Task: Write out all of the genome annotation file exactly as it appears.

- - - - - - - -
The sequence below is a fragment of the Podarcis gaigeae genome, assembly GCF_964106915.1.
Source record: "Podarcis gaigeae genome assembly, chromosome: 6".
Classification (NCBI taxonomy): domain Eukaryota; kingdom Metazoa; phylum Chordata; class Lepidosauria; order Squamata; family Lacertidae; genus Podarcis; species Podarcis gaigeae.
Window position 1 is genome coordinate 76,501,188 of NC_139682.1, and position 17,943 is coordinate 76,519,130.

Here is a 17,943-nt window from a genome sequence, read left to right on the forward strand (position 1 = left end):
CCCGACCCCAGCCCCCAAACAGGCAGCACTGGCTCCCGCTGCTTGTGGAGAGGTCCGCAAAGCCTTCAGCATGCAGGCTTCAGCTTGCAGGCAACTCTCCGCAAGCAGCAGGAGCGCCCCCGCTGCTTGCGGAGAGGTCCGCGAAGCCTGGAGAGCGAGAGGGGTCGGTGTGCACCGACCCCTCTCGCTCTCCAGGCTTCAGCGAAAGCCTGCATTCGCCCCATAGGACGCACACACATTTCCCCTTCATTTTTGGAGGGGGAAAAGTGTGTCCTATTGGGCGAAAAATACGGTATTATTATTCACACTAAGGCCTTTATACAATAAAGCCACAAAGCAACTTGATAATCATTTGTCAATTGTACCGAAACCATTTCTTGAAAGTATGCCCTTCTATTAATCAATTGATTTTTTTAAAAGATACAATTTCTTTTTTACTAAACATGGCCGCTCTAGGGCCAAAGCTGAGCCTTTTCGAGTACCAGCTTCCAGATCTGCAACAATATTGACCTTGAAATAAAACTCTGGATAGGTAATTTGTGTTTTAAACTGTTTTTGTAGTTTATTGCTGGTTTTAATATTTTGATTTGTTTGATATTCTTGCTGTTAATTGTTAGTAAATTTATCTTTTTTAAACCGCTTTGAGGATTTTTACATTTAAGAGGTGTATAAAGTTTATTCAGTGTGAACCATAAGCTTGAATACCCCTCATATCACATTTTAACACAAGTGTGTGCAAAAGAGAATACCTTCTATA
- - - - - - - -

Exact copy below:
The sequence below is a fragment of the Podarcis gaigeae genome, assembly GCF_964106915.1.
Source record: "Podarcis gaigeae genome assembly, chromosome: 6".
Classification (NCBI taxonomy): domain Eukaryota; kingdom Metazoa; phylum Chordata; class Lepidosauria; order Squamata; family Lacertidae; genus Podarcis; species Podarcis gaigeae.
Window position 1 is genome coordinate 76,501,188 of NC_139682.1, and position 17,943 is coordinate 76,519,130.

Here is a 17,943-nt window from a genome sequence, read left to right on the forward strand (position 1 = left end):
CCCGACCCCAGCCCCCAAACAGGCAGCACTGGCTCCCGCTGCTTGTGGAGAGGTCCGCAAAGCCTTCAGCATGCAGGCTTCAGCTTGCAGGCAACTCTCCGCAAGCAGCAGGAGCGCCCCCGCTGCTTGCGGAGAGGTCCGCGAAGCCTGGAGAGCGAGAGGGGTCGGTGTGCACCGACCCCTCTCGCTCTCCAGGCTTCAGCGAAAGCCTGCATTCGCCCCATAGGACGCACACACATTTCCCCTTCATTTTTGGAGGGGGAAAAGTGTGTCCTATTGGGCGAAAAATACGGTATTATTATTCACACTAAGGCCTTTATACAATAAAGCCACAAAGCAACTTGATAATCATTTGTCAATTGTACCGAAACCATTTCTTGAAAGTATGCCCTTCTATTAATCAATTGATTTTTTTAAAAGATACAATTTCTTTTTTACTAAACATGGCCGCTCTAGGGCCAAAGCTGAGCCTTTTCGAGTACCAGCTTCCAGATCTGCAACAATATTGACCTTGAAATAAAACTCTGGATAGGTAATTTGTGTTTTAAACTGTTTTTGTAGTTTATTGCTGGTTTTAATATTTTGATTTGTTTGATATTCTTGCTGTTAATTGTTAGTAAATTTATCTTTTTTAAACCGCTTTGAGGATTTTTACATTTAAGAGGTGTATAAAGTTTATTCAGTGTGAACCATAAGCTTGAATACCCCTCATATCACATTTTAACACAAGTGTGTGCAAAAGAGAATACCTTCTATA